Google December 2021 Product Reviews Update
On December 1, 2021, Google announced on Twitter that a Product Review update would be rolling out that would focus on English language web pages.
Our December 2021 product reviews update is now rolling out for English-language pages. It will take about three weeks to complete. We have also extended our advice for product review creators: https://t.co/N4rjJWoaqE
— Google Search Central (@googlesearchc) December 1, 2021
The focus of the update was for improving the quality of reviews shown in Google search, specifically targeting review sites.
A Googler tweeted a description of the kinds of sites that would be targeted for demotion in the search rankings:
“Mainly relevant to sites that post articles reviewing products.
Think of sites like “best TVs under $200″.com.
Goal is to improve the quality and usefulness of reviews we show users.”
Continue Reading Below
Google also published a blog post with more guidance on the product review update that introduced two new best practices that Google’s algorithm would be looking for.
The first best practice was a requirement of evidence that a product was actually handled and reviewed.
The second best practice was to provide links to more than one place that a user could purchase the product.
The Twitter announcement stated that it was rolling out to English language websites. The blog post did not mention what languages it was rolling out to nor did the blog post specify that the product review update was limited to the English language.
Google’s Mueller Thinking About Product Reviews Update
Product Review Update Targets More Languages?
The person asking the question was rightly under the impression that the product review update only affected English language search results.
Continue Reading Below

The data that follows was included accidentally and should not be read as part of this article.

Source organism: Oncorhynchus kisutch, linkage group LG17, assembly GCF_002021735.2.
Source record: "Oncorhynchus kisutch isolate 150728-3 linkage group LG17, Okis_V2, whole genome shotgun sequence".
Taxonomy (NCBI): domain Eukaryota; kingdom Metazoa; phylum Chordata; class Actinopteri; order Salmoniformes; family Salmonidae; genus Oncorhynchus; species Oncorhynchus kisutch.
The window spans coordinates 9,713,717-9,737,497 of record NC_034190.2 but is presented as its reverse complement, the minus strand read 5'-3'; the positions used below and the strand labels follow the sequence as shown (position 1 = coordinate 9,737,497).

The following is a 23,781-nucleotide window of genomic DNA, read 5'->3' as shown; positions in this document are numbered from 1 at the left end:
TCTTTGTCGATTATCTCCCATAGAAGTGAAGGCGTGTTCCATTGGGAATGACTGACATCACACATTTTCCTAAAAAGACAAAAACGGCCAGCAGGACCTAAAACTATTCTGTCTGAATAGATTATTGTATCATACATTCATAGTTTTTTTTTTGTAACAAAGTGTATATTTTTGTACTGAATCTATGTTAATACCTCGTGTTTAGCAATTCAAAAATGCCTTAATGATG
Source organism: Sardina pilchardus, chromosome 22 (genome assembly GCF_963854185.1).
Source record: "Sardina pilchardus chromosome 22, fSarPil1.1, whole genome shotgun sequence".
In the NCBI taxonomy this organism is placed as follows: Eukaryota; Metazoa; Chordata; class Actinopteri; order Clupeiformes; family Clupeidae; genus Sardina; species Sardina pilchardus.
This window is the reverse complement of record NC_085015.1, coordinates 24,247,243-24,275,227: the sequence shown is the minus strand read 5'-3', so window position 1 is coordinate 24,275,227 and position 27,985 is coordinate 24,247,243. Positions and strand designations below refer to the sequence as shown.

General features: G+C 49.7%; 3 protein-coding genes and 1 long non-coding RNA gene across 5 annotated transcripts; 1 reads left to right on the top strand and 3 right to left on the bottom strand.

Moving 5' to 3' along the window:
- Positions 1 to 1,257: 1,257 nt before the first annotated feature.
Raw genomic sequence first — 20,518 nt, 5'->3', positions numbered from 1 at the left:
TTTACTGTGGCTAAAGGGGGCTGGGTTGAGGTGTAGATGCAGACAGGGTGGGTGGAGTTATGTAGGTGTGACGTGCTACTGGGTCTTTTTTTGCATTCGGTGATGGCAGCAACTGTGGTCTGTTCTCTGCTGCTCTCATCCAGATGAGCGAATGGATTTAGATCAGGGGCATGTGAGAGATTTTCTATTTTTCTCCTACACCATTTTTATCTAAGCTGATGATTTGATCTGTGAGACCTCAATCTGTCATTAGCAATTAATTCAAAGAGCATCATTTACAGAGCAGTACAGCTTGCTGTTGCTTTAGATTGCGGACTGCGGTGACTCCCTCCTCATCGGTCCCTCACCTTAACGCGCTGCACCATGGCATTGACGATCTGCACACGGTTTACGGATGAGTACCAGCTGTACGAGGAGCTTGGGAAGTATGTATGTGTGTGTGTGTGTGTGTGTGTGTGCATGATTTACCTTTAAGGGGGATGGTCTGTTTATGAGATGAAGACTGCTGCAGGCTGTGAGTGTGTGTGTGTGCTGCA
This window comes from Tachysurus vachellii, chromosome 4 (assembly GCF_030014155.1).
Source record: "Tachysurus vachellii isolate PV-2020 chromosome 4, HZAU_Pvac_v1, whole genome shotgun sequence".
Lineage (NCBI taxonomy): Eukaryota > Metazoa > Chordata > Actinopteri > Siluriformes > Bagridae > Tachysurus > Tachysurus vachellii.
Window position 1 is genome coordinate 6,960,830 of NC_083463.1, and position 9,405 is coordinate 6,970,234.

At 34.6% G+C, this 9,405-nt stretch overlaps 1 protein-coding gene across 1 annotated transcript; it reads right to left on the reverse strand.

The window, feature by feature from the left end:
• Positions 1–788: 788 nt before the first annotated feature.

But he asserted that he was seeing search volatility in the German language that appears to be related to Google’s December 2021 Product Review Update.
This is his question:
“I was seeing some movements in German search as well.
So I was wondering if there could also be an effect on websites in other languages by this product reviews update… because we had lots of movement and volatility in the last weeks.
…My question is, is it possible that the product reviews update affects other sites as well?”
John Mueller answered:
“I don’t know… like other languages?
My assumption was this was global and and across all languages.
But I don’t know what we announced in the blog post specifically.
But usually we try to push the engineering team to make a decision on that so that we can document it properly in the blog post.
I don’t know if that happened with the product reviews update. I don’t recall the complete blog post.
But it’s… from my point of view it seems like something that we could be doing in multiple languages and wouldn’t be tied to English.
And even if it were English initially, it feels like something that is relevant across the board, and we should try to find ways to roll that out to other languages over time as well.
So I’m not particularly surprised that you see changes in Germany.
But I also don’t know what we actually announced with regards to the locations and languages that are involved.”
Does Product Reviews Update Affect More Languages?
While the tweeted announcement specified that the product reviews update was limited to the English language the official blog post did not mention any such limitations.
Google’s John Mueller offered his opinion that the product reviews update is something that Google could do in multiple languages.
One must wonder if the tweet was meant to communicate that the update was rolling out first in English and subsequently to other languages.
It’s unclear if the product reviews update was rolled out globally to more languages. Hopefully Google will clarify this soon.
Google Blog Post About Product Reviews Update
Google’s New Product Reviews Guidelines
John Mueller Discusses If Product Reviews Update Is Global
Watch Mueller answer the question at the 14:00 Minute Mark